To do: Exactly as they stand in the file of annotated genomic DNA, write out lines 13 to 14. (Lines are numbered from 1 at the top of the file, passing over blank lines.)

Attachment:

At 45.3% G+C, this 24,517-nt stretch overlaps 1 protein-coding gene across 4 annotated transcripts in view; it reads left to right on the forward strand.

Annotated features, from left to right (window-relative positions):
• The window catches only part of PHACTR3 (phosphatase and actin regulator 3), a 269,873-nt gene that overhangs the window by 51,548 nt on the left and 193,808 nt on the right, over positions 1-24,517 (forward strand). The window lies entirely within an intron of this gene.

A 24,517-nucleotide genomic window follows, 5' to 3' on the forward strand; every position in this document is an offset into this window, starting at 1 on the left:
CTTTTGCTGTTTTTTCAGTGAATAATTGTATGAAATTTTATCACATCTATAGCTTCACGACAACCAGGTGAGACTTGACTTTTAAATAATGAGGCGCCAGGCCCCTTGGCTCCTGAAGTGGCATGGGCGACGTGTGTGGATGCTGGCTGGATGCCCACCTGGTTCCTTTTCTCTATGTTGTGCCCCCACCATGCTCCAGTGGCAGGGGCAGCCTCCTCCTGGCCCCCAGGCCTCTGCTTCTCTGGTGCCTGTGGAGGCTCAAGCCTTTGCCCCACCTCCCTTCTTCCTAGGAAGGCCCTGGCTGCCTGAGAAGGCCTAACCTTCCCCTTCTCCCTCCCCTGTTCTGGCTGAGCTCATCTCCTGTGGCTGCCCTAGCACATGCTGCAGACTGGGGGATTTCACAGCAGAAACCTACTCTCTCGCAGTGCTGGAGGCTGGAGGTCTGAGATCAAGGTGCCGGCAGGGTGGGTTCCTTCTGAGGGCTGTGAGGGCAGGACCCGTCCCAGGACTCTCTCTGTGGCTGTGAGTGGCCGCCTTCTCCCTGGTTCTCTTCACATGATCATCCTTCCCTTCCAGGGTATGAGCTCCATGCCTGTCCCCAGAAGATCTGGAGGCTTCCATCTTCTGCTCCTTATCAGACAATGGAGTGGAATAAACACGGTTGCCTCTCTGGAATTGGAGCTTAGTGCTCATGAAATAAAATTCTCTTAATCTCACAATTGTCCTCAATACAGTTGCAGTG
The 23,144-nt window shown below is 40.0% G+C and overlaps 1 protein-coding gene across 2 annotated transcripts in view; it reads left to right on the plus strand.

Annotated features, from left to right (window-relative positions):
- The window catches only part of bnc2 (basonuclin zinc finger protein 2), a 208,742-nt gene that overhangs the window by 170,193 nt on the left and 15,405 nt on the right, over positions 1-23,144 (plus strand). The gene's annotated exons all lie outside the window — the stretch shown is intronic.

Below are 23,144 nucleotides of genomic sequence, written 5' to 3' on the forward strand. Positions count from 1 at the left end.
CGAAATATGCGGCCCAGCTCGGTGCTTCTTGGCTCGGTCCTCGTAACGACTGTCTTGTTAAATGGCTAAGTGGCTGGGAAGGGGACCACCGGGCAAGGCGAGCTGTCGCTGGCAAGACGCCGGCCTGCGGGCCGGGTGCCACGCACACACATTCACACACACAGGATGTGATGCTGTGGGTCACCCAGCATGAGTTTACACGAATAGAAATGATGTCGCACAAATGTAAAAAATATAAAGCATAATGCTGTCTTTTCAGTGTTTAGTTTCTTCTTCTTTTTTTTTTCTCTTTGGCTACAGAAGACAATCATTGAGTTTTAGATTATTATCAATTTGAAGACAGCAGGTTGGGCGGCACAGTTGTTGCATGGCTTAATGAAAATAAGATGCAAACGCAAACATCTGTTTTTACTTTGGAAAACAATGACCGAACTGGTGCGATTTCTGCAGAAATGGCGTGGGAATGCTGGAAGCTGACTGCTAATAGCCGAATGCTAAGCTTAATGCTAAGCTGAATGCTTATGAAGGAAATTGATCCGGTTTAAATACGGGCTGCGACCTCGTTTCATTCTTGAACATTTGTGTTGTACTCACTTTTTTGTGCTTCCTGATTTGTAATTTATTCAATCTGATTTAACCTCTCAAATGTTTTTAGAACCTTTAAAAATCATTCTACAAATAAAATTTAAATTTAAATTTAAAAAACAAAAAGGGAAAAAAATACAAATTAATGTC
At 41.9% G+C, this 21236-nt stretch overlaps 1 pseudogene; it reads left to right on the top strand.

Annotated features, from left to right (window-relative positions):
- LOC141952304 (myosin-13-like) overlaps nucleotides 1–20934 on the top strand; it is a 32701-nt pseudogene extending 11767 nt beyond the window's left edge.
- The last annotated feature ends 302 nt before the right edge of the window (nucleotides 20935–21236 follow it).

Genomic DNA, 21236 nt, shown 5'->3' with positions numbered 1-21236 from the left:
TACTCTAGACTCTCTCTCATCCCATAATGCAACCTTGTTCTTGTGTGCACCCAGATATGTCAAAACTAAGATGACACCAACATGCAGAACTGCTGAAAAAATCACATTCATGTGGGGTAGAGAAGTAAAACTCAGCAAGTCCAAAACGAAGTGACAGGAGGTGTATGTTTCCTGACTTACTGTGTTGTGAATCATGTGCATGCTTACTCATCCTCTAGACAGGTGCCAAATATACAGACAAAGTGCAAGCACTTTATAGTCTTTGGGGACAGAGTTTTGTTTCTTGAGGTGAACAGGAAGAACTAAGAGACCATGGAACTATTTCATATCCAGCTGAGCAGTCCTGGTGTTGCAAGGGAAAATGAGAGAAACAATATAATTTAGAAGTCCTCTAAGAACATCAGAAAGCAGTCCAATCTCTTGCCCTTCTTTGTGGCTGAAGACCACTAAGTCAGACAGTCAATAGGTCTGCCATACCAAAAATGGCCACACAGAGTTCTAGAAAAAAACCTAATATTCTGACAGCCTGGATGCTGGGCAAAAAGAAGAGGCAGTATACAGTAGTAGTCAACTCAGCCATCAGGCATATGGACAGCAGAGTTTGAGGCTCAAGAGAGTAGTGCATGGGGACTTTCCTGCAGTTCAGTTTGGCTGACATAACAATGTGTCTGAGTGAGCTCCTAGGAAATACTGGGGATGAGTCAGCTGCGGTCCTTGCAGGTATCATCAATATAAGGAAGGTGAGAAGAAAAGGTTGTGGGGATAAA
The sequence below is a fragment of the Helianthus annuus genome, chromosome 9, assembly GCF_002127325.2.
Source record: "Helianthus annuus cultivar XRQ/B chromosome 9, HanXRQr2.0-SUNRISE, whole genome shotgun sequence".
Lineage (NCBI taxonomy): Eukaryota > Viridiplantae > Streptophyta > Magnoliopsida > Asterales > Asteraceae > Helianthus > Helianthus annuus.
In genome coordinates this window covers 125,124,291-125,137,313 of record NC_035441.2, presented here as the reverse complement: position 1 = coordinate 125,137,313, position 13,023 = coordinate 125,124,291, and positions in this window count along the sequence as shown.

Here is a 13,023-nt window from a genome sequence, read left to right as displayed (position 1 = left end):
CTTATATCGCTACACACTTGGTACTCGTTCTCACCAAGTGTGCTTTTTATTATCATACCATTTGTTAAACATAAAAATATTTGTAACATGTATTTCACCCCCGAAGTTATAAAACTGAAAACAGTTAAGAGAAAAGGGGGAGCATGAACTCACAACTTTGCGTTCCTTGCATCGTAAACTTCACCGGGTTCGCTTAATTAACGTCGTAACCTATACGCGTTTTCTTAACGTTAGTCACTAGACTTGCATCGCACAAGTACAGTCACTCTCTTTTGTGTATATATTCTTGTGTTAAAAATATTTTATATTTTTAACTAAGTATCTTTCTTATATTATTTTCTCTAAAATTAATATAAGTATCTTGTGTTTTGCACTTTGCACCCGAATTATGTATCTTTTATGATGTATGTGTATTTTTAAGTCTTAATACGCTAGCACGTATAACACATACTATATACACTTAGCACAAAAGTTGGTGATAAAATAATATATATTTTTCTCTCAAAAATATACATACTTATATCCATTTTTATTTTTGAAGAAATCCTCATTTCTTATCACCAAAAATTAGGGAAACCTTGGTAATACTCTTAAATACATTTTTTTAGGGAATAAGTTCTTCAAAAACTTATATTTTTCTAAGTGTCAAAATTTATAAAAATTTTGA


- LOC141952304 (myosin-13-like) overlaps nucleotides 1–20934 on the top strand; it is a 32701-nt pseudogene extending 11767 nt beyond the window's left edge.
- The last annotated feature ends 302 nt before the right edge of the window (nucleotides 20935–21236 follow it).